Eva Perón – Princess Diana of Argentina?

The latest news about the return of the famous Broadway musical Evita with Ricky Martin in a starring role has driven the entertainment press crazy. Yet many of us still wonder who Evita is, what she did, and why she deserves her own musical.

María Eva Duarte de Perón (1919-1952) was the second wife and political companion of President Juan Perón (1895’1974) of Argentina. It is also popularly known by the affectionate Spanish diminutive Evita, which translates as “Little Eva”. Despite being a very popular figure in Argentina and a world icon due to the books, movies and musicals based on her life, many consider her comparable to another world superstar, Princess Diana of England. Here we analyze the similarities and differences of both women to see if the comparison is justified.

It is fair to say that both Evita and Diana, despite living almost 50 years apart on different continents, had similarities;

– Both married powerful men, Diana with Prince Carlos and Evita with Colonel Juan Perón. They met in 1943 when Perón had assumed the position of Secretary of Labor and Social Welfare in the military government that had recently come to power. Two years later they were married in 1945 when Evita helped Perón get out of jail after his imprisonment by the military opposition. Perón’s presidency in 1946 took over shortly thereafter, and Evita’s close relationship with Perón gave her access to a lot of power.

– Both Diana and Evita shared an affinity for the poor and the sick; During the 1946 presidential campaign, Evita directed her efforts toward the “descamisados” (shirtless poor) and her efforts for women’s suffrage saw the passing of laws in 1947 that allowed women to vote in the 1951 elections for the first time in the history. He also spent several hours every day meeting poor people and visiting hospitals, orphanages and factories. In addition, he oversaw the newly created Ministry of Health, which built many new hospitals and established a successful program to combat different diseases.

– Like Diana, Evita was a figure constantly in the public eye. As a result, she, like Diana, was immensely fashion conscious. His clothes and hairstyle were eagerly studied, discussed and copied.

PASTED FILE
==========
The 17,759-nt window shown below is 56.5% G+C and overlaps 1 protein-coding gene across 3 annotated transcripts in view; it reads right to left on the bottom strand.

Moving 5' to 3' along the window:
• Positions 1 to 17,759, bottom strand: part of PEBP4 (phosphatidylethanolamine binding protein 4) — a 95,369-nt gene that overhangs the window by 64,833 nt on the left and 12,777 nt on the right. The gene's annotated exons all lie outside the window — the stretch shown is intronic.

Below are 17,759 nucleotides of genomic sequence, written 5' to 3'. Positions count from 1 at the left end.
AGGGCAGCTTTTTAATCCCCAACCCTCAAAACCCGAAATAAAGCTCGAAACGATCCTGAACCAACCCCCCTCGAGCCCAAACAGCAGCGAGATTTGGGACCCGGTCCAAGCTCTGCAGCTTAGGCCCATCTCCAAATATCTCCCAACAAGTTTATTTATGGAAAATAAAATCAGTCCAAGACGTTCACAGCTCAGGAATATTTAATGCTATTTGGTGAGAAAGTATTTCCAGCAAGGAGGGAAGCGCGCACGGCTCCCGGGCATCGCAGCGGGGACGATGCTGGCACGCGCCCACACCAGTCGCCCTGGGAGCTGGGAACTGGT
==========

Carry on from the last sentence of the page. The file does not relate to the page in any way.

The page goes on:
– Both women died young, Evita of cervical cancer at the age of 33. In both cases, there was great public distress. All activity in Argentina ceased; movies stopped playing; restaurants were closed and customers were heading for the door. The crowd outside the official presidential residence after the announcement of his death was so dense that the streets became congested for ten blocks in each direction. The streets of Buenos Aires were overflowing with flowers piled up in huge piles, and the day after Evita’s death, all the florists in Buenos Aires had sold out.

– Just as Diana’s legacy and reputation have endured after her death, Evita’s death does not seem to have stopped her international fame. In 1980, Andrew Lloyd Weber and Timothy Rice’s musical “Evita” won a major award and started the ball rolling to increase its popularity. After a production delay of nearly 20 years, Madonna was cast in the title role of the film version, bringing Evita as a figure into the international public eye more than 50 years after her death.

However, despite the similarity, Diana and Evita shared some fundamental differences;

– Born into a single family of 5 children, Evita’s background was humble to say the least. His father left his mother a year after he was born and as a result of the impoverishment that followed the loss of his subsistence income, the family moved to the poorest part of their city. In order to support herself and her children, Evita’s mother sewed clothes for the neighbors. The family was stigmatized for the abandonment of the father, especially since Argentine law disapproves of illegitimate children.

– Evita’s strong political involvement during most of her public life significantly distinguishes her from Diana. Despite using it as a platform for humanitarian agendas, it also opened it up to criticism, as Perón’s administration was viewed by many as fascist and ruthlessly repressing political opposition from an authoritarian centralized government.

– Diana was well known for raising money for charitable causes, as was Evita, but questions surrounded the money that Evita raised for some causes. Many claim that she extracted large sums from wealthy entrepreneurs through intimidation. She was also accused of saving amounts for her own purposes, buying jewelry and dresses. Her 1947 European tour, a highly publicized event in which Evita visited various heads of state, was ridiculed by some as an excuse to deposit funds into a Swiss bank account, some of which were supposed to be earmarked for charitable donations.

Regardless of the comparisons, Evita certainly stands out as a unique historical figure who managed to achieve near sanctity and phenomenal popularity among the Argentine lower classes; Visitors to Argentina can still see Evita’s lasting effect on the country. It is said that in many homes, the image of Evita is on the wall next to the Virgin Mary. On July 26, 2002, the 50th anniversary of the death of Eva Perón, a museum in her honor called “Museo Evita” was inaugurated in Buenos Aires. The museum, which was created by her great-niece Cristina Álvarez Rodríguez, houses many of Eva Perón’s clothes, portraits and artistic representations from her life.

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